Engineered antibodies remain the most common engineered product category to gain approval, with one chimeric and five humanized
products entering the market over the last five years (Table 1). The most novel engineering approach witnessed in latter years
is the acylation of insulin (Levemir, Novo Nordisk, Bagsvaerd, Denmark). The principle engineering feature of Levemir (insulin
detemir) is the covalent attachment (acylation) of the C14 fatty acid (myristic acid) to the side chain of the lysine residue
found at position 29 of insulin's B chain. Human serum albumin (HSA) harbors three high affinity fatty acid binding sites
and the engineering rationale was to facilitate tight but reversible binding of the insulin to HSA, both at the site of injection
and in the blood. This occurs in practice, ensuring a constant and prolonged release of free insulin, which gives the product
an activity duration of 24 hours. Levemir was the first and, so far, only approved biopharmaceutical to be engineered in this
The development of another engineered product, Somavert (pegvisomant, Pfizer, New York, NY), is notable because it involves
PEGylation combined with amino acid substitutions (nine in all). Somavert is indicated for the treatment of acromegaly, a
rare endocrine disorder characterized by elevated blood hGH concentrations. The product is a hGH analogue capable of binding
to the hGH cell surface receptor without triggering an intracellular response. Somavert acts as a hGH antagonist, reducing
the effects of endogenous hGH while PEGylation increases the product's serum half-life.
Several disease conditions are triggered or acerbated by the inappropriate over expression of a gene product. Several biopharmaceuticals
are now approved, which treat such conditions by inhibiting the activity of the overexpressed protein. In addition to Somavert,
antibody-based products such as Kineret (Amgen, Thousand Oaks, CA) and Erbitux (ImClone Systems, New York, NY) function by
direct binding and inactivation of the target protein. On the other hand, products such as Humira (Abbott, Chicago, IL) and
Enbrel (discussed before) bring about their effect when the biopharmaceutical binds to the protein's target receptor, acting
as an antagonist.
Products engineered by amino acid sequence modification or by attachment of polyethylene glycol or some other chemical moiety
will continue to gain approval. Because of increasing appreciation of the importance of post-translational modifications (PTMs)
on the therapeutic characteristics of many proteins, knowledge-based alteration of native PTM profiles is now receiving more
The majority of protein-based biopharmaceuticals bear some form of PTM, with glycosylation being the most complex and widespread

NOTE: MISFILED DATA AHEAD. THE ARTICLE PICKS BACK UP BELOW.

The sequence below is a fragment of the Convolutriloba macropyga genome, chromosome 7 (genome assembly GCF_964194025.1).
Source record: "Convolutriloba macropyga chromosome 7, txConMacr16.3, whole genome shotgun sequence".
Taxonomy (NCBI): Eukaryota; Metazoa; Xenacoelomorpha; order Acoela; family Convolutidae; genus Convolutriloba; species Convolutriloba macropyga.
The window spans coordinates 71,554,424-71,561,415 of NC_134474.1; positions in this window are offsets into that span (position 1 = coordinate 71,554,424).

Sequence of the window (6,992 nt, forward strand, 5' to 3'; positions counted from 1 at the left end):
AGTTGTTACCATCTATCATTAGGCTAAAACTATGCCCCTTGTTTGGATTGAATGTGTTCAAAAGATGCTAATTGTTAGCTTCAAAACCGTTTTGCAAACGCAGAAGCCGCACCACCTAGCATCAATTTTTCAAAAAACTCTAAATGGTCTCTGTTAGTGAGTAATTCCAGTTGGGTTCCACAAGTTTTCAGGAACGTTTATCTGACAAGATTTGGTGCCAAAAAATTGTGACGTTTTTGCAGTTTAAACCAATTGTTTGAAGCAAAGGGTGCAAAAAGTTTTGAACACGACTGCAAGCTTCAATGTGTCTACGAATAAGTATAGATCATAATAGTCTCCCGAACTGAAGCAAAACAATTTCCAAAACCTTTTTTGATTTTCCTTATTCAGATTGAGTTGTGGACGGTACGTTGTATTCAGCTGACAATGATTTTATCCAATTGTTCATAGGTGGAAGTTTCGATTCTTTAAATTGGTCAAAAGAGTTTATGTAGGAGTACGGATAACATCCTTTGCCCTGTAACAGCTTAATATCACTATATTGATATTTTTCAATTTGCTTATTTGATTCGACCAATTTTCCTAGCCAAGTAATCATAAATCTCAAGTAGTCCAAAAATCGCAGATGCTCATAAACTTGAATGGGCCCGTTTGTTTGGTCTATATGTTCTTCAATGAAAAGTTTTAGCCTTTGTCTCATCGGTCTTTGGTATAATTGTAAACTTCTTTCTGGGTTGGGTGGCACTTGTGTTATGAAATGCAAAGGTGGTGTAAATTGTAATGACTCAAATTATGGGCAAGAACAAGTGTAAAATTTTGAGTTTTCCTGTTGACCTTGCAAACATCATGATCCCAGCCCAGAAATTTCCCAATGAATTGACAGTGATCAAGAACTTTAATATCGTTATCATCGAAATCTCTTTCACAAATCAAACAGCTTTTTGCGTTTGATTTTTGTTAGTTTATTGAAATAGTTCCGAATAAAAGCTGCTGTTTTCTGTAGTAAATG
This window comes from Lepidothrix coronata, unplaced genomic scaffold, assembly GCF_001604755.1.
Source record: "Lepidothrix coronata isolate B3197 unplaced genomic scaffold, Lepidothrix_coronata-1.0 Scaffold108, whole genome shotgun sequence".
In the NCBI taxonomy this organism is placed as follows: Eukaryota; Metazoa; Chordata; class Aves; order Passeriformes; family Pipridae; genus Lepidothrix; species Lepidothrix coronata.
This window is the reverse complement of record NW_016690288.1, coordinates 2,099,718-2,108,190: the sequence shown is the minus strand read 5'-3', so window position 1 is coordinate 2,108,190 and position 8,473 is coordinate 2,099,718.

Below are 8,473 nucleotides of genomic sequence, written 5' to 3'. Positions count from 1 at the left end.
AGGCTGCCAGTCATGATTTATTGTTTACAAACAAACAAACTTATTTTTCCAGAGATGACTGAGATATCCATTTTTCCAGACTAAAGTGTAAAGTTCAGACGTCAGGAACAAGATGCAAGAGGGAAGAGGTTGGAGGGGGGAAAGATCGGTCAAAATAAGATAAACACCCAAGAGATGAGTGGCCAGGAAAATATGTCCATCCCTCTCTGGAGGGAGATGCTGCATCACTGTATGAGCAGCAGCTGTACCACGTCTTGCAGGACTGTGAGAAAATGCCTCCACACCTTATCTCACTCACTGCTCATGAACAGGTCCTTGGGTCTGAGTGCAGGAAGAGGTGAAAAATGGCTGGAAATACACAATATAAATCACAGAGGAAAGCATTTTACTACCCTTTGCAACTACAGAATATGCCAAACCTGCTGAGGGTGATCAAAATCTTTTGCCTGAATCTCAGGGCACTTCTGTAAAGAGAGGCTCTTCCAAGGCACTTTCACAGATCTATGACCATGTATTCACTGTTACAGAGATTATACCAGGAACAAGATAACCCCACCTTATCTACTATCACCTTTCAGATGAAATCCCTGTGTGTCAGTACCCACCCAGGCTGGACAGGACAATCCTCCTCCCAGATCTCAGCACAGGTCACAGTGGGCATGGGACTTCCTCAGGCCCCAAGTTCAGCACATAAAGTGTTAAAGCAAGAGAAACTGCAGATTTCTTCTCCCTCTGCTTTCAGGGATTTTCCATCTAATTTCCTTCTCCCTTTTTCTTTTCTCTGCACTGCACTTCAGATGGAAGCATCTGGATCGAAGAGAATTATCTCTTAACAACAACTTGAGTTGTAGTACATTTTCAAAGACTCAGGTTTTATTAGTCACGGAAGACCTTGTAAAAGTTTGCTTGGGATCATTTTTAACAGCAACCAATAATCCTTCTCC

modification. It is estimated that up to 50% of all native human proteins are glycosylated and that 1–2% of the human genome
encodes proteins that contribute to glycosylation. Approximately one third of all approved biopharmaceuticals are glycosylated,
with antibodies as well as blood factors and some hormones (e.g., gonadotropins and erythropoietin) representing the most
prominent categories. A protein's glycocomponent can have many significant influences on its therapeutic characteristics,
including influencing stability, ligand recognition or binding, serum half-life, and immunogenicity.3
Cerezyne (as discussed earlier) and Aranesp (Amgen, Thousand Oaks, CA) are two products for which glycocomponent has been
engineered and are already on the market. Aranesp is a recombinant human erythropoietin (EPO) indicated for the treatment
of anaemia. Produced in a Chinese hamster ovary (CHO) cell line, the product displays an increased carbohydrate content when
compared to native EPO. The native molecule contains three carbohydrate side chains whereas Aranesp contains five. This increased
carbohydrate content extends the product's half-life, facilitating once weekly or once fortnightly administration schedules.
Protein glycosylation occurs naturally in the endoplasmic reticulum (ER) and the Golgi, and is undertaken by a multienzyme
pathway comprising 2–3 dozen glycosyltransferase and glucosidase enzymes.4 The characteristic heterogeneity associated with a glycocomprotein's glycocomponent is mainly a reflection of incomplete
glycosyl processing. Furthermore, different cell types vary in terms of the exact glycosylation pathways they harbor and this
can have profound implications on the suitability of any given cell type as a production platform for therapeutic proteins.
For example, yeast-derived glycosylation patterns tend to be of a high mannose type, which generally confers a short circulating
half-life on the protein in humans. Plant-based glycosylation tends to be more complex and extensive when compared with mammalian-derived
patterns and contains sugar motifs that are immunogenic in humans.